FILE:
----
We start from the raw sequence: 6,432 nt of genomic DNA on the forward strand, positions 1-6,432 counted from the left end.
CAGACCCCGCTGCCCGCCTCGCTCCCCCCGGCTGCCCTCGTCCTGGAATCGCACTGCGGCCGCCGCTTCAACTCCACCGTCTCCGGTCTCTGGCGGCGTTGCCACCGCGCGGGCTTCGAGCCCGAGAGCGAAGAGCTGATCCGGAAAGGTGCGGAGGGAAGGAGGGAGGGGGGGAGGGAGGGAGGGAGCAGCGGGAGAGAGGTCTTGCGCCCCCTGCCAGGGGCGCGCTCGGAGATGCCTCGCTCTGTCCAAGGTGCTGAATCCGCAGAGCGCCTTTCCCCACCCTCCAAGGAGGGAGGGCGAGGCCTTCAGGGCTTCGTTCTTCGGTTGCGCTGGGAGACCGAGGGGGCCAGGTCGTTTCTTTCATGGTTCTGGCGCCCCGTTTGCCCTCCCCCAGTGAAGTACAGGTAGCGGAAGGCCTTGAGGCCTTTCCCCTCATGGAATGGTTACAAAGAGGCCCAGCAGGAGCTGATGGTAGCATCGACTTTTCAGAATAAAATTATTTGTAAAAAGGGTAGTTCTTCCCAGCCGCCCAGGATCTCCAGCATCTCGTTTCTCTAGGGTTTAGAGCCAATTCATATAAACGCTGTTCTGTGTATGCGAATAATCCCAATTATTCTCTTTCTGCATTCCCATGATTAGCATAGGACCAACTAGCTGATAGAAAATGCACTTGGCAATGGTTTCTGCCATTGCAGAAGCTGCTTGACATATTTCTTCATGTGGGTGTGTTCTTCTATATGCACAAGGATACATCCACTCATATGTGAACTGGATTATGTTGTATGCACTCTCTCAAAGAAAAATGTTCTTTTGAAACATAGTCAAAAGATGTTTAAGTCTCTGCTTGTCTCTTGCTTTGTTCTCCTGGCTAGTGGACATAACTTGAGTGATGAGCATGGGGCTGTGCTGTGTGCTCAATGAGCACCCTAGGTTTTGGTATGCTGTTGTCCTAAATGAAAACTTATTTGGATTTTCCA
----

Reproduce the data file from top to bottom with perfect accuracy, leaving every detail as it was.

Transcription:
We start from the raw sequence: 6,432 nt of genomic DNA on the forward strand, positions 1-6,432 counted from the left end.
CAGACCCCGCTGCCCGCCTCGCTCCCCCCGGCTGCCCTCGTCCTGGAATCGCACTGCGGCCGCCGCTTCAACTCCACCGTCTCCGGTCTCTGGCGGCGTTGCCACCGCGCGGGCTTCGAGCCCGAGAGCGAAGAGCTGATCCGGAAAGGTGCGGAGGGAAGGAGGGAGGGGGGGAGGGAGGGAGGGAGCAGCGGGAGAGAGGTCTTGCGCCCCCTGCCAGGGGCGCGCTCGGAGATGCCTCGCTCTGTCCAAGGTGCTGAATCCGCAGAGCGCCTTTCCCCACCCTCCAAGGAGGGAGGGCGAGGCCTTCAGGGCTTCGTTCTTCGGTTGCGCTGGGAGACCGAGGGGGCCAGGTCGTTTCTTTCATGGTTCTGGCGCCCCGTTTGCCCTCCCCCAGTGAAGTACAGGTAGCGGAAGGCCTTGAGGCCTTTCCCCTCATGGAATGGTTACAAAGAGGCCCAGCAGGAGCTGATGGTAGCATCGACTTTTCAGAATAAAATTATTTGTAAAAAGGGTAGTTCTTCCCAGCCGCCCAGGATCTCCAGCATCTCGTTTCTCTAGGGTTTAGAGCCAATTCATATAAACGCTGTTCTGTGTATGCGAATAATCCCAATTATTCTCTTTCTGCATTCCCATGATTAGCATAGGACCAACTAGCTGATAGAAAATGCACTTGGCAATGGTTTCTGCCATTGCAGAAGCTGCTTGACATATTTCTTCATGTGGGTGTGTTCTTCTATATGCACAAGGATACATCCACTCATATGTGAACTGGATTATGTTGTATGCACTCTCTCAAAGAAAAATGTTCTTTTGAAACATAGTCAAAAGATGTTTAAGTCTCTGCTTGTCTCTTGCTTTGTTCTCCTGGCTAGTGGACATAACTTGAGTGATGAGCATGGGGCTGTGCTGTGTGCTCAATGAGCACCCTAGGTTTTGGTATGCTGTTGTCCTAAATGAAAACTTATTTGGATTTTCCA